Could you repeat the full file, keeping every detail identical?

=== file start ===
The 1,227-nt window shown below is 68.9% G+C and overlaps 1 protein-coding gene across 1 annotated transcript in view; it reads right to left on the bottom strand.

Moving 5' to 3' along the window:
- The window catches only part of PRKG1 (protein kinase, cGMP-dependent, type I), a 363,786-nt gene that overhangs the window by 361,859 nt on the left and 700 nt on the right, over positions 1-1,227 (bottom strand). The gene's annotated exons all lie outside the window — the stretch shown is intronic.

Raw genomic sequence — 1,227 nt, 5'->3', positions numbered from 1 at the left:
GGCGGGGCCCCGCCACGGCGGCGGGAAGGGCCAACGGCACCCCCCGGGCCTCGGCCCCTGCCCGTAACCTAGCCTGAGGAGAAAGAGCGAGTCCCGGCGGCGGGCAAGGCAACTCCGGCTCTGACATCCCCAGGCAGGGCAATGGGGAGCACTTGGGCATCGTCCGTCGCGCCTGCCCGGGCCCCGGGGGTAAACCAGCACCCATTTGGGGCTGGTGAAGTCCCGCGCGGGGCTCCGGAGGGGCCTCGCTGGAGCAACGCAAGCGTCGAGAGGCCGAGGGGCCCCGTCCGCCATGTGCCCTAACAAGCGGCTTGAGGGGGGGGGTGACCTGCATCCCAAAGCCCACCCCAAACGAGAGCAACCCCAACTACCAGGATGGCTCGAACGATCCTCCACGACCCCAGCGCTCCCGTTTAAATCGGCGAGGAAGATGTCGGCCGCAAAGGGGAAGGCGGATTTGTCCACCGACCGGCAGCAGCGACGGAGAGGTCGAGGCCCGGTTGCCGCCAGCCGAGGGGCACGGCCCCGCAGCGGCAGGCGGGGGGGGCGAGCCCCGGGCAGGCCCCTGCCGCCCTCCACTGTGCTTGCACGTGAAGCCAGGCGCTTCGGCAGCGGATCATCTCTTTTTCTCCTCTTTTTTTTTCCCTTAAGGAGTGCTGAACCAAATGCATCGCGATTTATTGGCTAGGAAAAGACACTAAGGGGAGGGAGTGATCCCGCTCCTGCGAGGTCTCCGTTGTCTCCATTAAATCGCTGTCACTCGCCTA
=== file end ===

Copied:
The 1,227-nt window shown below is 68.9% G+C and overlaps 1 protein-coding gene across 1 annotated transcript in view; it reads right to left on the bottom strand.

Moving 5' to 3' along the window:
- The window catches only part of PRKG1 (protein kinase, cGMP-dependent, type I), a 363,786-nt gene that overhangs the window by 361,859 nt on the left and 700 nt on the right, over positions 1-1,227 (bottom strand). The gene's annotated exons all lie outside the window — the stretch shown is intronic.

Raw genomic sequence — 1,227 nt, 5'->3', positions numbered from 1 at the left:
GGCGGGGCCCCGCCACGGCGGCGGGAAGGGCCAACGGCACCCCCCGGGCCTCGGCCCCTGCCCGTAACCTAGCCTGAGGAGAAAGAGCGAGTCCCGGCGGCGGGCAAGGCAACTCCGGCTCTGACATCCCCAGGCAGGGCAATGGGGAGCACTTGGGCATCGTCCGTCGCGCCTGCCCGGGCCCCGGGGGTAAACCAGCACCCATTTGGGGCTGGTGAAGTCCCGCGCGGGGCTCCGGAGGGGCCTCGCTGGAGCAACGCAAGCGTCGAGAGGCCGAGGGGCCCCGTCCGCCATGTGCCCTAACAAGCGGCTTGAGGGGGGGGGTGACCTGCATCCCAAAGCCCACCCCAAACGAGAGCAACCCCAACTACCAGGATGGCTCGAACGATCCTCCACGACCCCAGCGCTCCCGTTTAAATCGGCGAGGAAGATGTCGGCCGCAAAGGGGAAGGCGGATTTGTCCACCGACCGGCAGCAGCGACGGAGAGGTCGAGGCCCGGTTGCCGCCAGCCGAGGGGCACGGCCCCGCAGCGGCAGGCGGGGGGGGCGAGCCCCGGGCAGGCCCCTGCCGCCCTCCACTGTGCTTGCACGTGAAGCCAGGCGCTTCGGCAGCGGATCATCTCTTTTTCTCCTCTTTTTTTTTCCCTTAAGGAGTGCTGAACCAAATGCATCGCGATTTATTGGCTAGGAAAAGACACTAAGGGGAGGGAGTGATCCCGCTCCTGCGAGGTCTCCGTTGTCTCCATTAAATCGCTGTCACTCGCCTA